Alright, what the heck does this title mean and what the heck does it have to do with autism, especially autism and disparity?
Let’s explain a little deeper;
Kanye West was interviewed by BBC radio and he made such true statements on how shaping the message can make or break an artist. I know you are thinking – what? how is this about autism and this persistent disparity? Bare with me – it will make sense at the end.
Let’s start from the beginning. Shaping the message of anything is probably the most important way for success or failure in everything. If you listen to Kanye’s interview – he talks about how his records don’t get played a lot by radio DJ’s and stations. For instance, when a radio DJ plays a record constantly and says (this is sooo good, creative, inspiring, blah blah blah) what happens?
You listen and even if you did not like the first take, it grows on you. Then what happens, you buy the record, you post it on your FB, share it with your friends, etc. This creates what – a HIT. And, Voila – you got a star by repeat rinse and repeating their message or record. This is how JT, LadyG, M&M, KC, and the likes of them create mediocre records & shows that turn out to be hits. Then what happens, a TV or movie producer calls you and books you for their next project. Then what happens, a product marketer maybe Nike or Calvin Klien (remember Marky Mark and how CK took off his career) calls you and you get a deal with them. From there the sky is the limit because now you are the “it” person that must be followed by TMZ and sets trends. It is all about shaping the message to create the product or the desired end result. I hope you get that blk ppl.
Now, if you are Kanye or any other African American person – what happens? It is hard to get your song played over and over, it is even harder for that marketing person to call and forget them taking your creative ideas into reality. Mr. West just said what probably every Black person in America feels or felt at some point in their life.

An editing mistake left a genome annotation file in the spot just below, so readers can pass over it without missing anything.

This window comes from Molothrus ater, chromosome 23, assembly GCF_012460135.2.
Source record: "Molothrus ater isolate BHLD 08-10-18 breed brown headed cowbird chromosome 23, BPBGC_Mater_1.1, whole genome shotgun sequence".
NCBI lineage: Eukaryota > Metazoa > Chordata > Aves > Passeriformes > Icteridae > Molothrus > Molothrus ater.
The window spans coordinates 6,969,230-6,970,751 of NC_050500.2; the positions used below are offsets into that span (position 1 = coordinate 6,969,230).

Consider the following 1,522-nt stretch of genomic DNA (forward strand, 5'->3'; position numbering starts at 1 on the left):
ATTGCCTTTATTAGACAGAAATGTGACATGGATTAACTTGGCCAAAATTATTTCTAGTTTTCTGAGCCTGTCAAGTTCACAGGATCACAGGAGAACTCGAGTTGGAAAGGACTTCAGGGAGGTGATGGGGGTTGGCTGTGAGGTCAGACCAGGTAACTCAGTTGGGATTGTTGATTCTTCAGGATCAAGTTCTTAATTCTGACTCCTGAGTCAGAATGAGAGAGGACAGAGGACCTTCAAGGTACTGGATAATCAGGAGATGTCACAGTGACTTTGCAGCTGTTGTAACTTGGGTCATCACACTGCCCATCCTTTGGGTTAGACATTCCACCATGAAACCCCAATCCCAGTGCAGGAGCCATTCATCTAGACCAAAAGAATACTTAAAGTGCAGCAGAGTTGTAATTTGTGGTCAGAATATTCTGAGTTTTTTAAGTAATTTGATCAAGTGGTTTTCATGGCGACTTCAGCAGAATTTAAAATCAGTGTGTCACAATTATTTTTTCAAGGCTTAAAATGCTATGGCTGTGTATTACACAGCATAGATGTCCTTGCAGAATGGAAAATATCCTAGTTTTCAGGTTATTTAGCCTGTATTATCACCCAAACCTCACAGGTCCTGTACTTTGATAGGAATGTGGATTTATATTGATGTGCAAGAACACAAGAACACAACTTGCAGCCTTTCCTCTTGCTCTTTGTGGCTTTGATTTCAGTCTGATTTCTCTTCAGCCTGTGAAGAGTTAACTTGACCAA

Now, let me put this into autism and disparity context. Often when I advocate at the MN State Capitol, there are hearing committee rooms full with people and I am the only Black person. I kid you not. These are health and education committees where Blacks are doing horribly, yet those speaking, listening and making policies look nothing like us. Then sometimes there is one or two and they are either quite or brown nosing to the point where they don’t even come out for air.
Another area – remember when last session we were able to get a bill passed for low income autism families who are disproportionately minorities that was so unique and set a precedent. Guess how hard it was for us to tell that story. I remember explaining to various reporters and they would say – Ms. Abdull – what is the story here?
In my mind, I would say are you kidding me. The story is simple Black parents were able to beat and win over K street lobbyist and bias politicians and you still don’t see the story. Telling our own stories, writing policies for our communities and speaking for ourselves is very hard and frustrating.
By the same token, the media was too happy to write opinions and report the need to support wealthier and non-minority children’s need to cover their therapies. For us – hooyadaa Mareexaan yay ka tahay nalama oranayn. Think about that.
There are endless times in my little autism advocacy area that I am the lone person speaking for minorities. This can get tiring and depressing, but I look at it as an energizing drink and keep going like an energizer battery. Because sitting quietly and allowing our kids to be discriminated against simply because of their skin color is not acceptable. Change comes from frustration and frustration comes from reality, and the reality is disparity exist because of racist policies created by racist policy makers. There is no other way to slice it or sugar code.